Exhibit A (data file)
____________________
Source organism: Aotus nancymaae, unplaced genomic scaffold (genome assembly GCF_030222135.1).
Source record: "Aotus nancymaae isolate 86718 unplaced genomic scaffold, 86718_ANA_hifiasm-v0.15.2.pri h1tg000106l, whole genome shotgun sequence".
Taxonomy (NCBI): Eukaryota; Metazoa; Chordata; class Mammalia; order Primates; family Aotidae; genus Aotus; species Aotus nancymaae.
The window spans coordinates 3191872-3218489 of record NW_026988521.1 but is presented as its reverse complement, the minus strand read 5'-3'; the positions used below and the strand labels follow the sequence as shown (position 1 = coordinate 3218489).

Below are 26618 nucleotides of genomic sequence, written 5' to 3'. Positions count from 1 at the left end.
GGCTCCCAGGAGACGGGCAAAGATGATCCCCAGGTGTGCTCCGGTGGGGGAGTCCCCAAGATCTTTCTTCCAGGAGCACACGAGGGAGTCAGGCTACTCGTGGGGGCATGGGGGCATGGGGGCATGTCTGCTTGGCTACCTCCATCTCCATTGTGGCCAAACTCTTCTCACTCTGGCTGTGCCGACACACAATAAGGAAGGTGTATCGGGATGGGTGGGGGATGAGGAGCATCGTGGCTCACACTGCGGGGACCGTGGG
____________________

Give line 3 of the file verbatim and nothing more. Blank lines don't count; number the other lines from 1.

Taxonomy (NCBI): Eukaryota; Metazoa; Chordata; class Mammalia; order Primates; family Aotidae; genus Aotus; species Aotus nancymaae.